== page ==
Senior leaders in the DA have asked former party leader Tony Leon to explain the statement attributed to him saying One South Africa movement leader Mmusi Maimane was “an experiment gone wrong” for the party.
Leon, who led the DA from 2015 to 2019, caused a stir over the weekend after an interview on News24 during which he spoke about his new book titled Future Tense.
“Mmusi was an experiment gone wrong as Mmusi never committed to the party’s ideals before he joined it,” he told News24.
Following his statements, some senior DA figures have come to Maimane’s defence while others side with Leon.
An agitated Zwakele Mncwango, former DA leader in the KwaZulu-Natal legislature, said he wanted to know the context in which Leon made the comment.
“If he meant the election of Mmusi or any black leader was an experiment, I would take it as an offence to all black leaders in the DA. It says we are not fit for purpose or to lead,” Mncwango said.
He also said Leon’s utterances undermined the DA’s processes of electing leaders and insulted the intelligence of all delegates to congresses.
“It is an offensive statement to us. It now looks like all leaders who have been given a chance to lead in the DA were an experiment. He must clarify. Does he mean all of us as black leaders?” he asked.
Western Cape leader Bongani Madikizela also called for Leon to explain himself.
“Tony Leon must explain what he means by an experiment gone wrong. Some of us are asking what that means,” Madikizela said.
Mike Moriarty, DA chief whip in the Gauteng legislature, tweeted his support for Mmaimane.
“When I voted for Mmusi I was not voting for an experiment.”
Erstwhile Johannesburg mayor Herman Mashaba, who left the party before Maimane did, also said Leon did not represent non-racial South Africans.
“Tony Leon has gone too far this time. I know ... that he doesn’t represent majority of peace-loving, non-racial South Africans,” he said.
When it was pointed out to Leon that people were offended by his sentiments, which are reminiscent of an era when Sarah Baartman was paraded as a curiosity by colonialists, he said: “I am very sorry if people are offended, but frankly…”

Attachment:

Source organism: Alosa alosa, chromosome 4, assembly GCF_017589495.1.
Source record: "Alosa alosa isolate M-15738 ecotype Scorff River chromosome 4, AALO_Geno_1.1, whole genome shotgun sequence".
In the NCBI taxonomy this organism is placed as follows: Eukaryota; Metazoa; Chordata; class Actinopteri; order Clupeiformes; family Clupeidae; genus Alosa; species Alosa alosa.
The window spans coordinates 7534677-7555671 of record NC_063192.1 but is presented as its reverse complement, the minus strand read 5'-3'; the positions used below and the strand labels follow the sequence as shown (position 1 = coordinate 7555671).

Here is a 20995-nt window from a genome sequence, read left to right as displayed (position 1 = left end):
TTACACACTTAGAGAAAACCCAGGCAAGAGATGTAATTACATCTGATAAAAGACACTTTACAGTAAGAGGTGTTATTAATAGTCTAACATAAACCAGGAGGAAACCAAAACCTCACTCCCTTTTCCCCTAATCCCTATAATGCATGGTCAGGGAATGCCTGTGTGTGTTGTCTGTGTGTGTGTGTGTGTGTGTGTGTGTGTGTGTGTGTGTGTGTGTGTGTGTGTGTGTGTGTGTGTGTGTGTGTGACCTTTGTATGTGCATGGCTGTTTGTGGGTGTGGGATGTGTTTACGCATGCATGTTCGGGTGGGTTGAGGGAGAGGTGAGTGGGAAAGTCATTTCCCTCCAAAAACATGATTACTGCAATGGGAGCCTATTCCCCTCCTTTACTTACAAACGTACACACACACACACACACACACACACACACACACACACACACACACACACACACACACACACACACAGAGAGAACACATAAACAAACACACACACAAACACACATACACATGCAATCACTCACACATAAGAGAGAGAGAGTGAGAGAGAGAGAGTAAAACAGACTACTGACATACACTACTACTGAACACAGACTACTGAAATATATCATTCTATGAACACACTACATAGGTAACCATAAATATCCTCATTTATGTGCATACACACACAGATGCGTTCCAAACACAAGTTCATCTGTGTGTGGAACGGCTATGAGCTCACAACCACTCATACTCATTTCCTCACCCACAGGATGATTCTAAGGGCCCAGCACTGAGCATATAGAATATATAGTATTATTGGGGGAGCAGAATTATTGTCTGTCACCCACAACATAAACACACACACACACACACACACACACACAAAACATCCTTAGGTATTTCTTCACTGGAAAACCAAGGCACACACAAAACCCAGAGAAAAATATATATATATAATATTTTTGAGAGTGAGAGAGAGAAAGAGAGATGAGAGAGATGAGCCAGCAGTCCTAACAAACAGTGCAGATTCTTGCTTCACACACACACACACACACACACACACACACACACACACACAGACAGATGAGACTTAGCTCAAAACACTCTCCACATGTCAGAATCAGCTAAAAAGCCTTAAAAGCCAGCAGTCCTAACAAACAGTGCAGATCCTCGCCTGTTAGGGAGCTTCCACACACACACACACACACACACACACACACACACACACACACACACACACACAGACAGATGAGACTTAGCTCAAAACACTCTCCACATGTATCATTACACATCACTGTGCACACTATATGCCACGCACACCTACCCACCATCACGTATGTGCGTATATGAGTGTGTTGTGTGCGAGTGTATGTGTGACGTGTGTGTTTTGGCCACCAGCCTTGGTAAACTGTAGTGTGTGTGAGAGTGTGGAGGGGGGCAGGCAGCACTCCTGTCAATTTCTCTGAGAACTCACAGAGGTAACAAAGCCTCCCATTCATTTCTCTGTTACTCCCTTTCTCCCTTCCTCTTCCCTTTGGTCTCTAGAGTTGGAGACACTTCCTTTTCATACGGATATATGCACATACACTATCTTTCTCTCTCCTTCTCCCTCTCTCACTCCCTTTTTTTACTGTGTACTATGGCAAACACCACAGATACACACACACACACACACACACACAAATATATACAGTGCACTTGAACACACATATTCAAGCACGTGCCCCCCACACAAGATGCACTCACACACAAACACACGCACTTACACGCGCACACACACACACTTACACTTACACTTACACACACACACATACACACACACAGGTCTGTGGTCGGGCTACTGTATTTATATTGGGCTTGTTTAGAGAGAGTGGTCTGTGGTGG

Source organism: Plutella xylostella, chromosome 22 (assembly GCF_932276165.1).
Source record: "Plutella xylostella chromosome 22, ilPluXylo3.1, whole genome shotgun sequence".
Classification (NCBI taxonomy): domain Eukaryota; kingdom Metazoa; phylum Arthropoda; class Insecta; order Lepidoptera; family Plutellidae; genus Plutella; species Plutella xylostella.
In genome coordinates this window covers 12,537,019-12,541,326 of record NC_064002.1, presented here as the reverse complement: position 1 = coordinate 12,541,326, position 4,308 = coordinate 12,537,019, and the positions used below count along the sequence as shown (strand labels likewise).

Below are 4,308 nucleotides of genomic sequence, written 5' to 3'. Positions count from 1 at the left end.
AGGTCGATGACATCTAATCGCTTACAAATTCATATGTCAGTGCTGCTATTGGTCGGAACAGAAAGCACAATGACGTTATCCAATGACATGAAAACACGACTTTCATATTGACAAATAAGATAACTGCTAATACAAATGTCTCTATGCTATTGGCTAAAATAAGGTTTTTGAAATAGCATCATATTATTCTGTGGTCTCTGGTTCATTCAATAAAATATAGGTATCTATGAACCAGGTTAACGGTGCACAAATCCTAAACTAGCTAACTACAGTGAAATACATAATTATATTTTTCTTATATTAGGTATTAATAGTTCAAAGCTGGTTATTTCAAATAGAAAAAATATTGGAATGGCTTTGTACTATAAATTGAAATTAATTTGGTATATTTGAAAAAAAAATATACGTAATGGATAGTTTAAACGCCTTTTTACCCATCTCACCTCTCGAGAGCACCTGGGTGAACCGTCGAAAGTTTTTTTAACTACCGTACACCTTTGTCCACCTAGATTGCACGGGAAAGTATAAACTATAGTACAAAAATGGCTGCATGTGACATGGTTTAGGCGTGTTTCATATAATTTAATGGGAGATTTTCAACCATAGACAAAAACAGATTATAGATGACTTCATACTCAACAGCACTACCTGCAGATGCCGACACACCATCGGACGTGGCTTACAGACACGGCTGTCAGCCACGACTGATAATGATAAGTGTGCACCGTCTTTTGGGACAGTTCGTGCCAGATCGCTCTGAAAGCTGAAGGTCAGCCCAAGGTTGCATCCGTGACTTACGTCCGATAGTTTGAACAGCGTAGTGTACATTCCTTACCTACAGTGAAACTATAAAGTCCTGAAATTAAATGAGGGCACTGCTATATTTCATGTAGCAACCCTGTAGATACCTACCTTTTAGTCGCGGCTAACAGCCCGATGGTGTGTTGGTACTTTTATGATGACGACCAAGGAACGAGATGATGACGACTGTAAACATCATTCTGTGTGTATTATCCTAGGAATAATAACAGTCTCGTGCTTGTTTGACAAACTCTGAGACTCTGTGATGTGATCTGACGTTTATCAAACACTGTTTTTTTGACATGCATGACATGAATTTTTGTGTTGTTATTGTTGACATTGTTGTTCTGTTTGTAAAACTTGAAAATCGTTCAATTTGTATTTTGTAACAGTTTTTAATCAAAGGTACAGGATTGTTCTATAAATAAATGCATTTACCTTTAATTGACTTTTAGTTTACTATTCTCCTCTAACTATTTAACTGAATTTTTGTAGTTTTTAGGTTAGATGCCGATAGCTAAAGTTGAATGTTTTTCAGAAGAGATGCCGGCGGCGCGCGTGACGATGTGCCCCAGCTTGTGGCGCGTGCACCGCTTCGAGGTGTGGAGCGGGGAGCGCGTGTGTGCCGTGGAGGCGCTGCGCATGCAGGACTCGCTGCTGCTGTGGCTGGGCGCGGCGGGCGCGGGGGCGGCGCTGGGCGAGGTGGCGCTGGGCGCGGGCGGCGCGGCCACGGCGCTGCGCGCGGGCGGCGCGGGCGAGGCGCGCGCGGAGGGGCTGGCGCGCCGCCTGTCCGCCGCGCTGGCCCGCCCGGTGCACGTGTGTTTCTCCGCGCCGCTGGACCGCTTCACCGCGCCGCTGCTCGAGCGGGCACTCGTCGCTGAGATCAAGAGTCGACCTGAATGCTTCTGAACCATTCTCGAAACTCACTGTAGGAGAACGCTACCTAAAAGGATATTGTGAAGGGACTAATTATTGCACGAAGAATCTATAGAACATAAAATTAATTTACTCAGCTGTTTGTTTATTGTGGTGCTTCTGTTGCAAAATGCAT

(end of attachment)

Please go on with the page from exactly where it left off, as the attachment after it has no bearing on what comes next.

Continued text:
Maimane has rejected Leon’s apology.
“Saying ‘I am sorry if you are offended’ is not an apology. Reducing my political efforts canvassing for support to just being an experiment is foul and exposes him. Nobody just shows up anywhere. I navigated the terrain and won the votes.”
In response to Leon’s statement, Maimane said he left the party because his attempts to transform the organisation failed.
“I wanted the people to really be that party that sits in the centre. That reason was rejected by the DA and as you’ve opened up now, it’s been the return to almost the fightback campaign and the consolidation of minorities, which is not a project that I’m willing to be engaged with, which is why I had to leave,” Maimane said.
He added that Leon’s characterisation of him was not only offensive but dehumanising.
“The project of dehumanising is certainly one that is historic. I was offended and found the comments offensive but somehow not surprising because this is something not unique in this instance. It is something that happens to many South Africans, whether you are in the corporate space [or not],” he said.
In the face of widespread backlash, Leon insisted that Maimane never voted for the official opposition before joining it.
“Of course it was an experiment, something different, something original … How this is dehumanising – I understand people are angry, they are suffering at various levels – is extraordinary,” he said.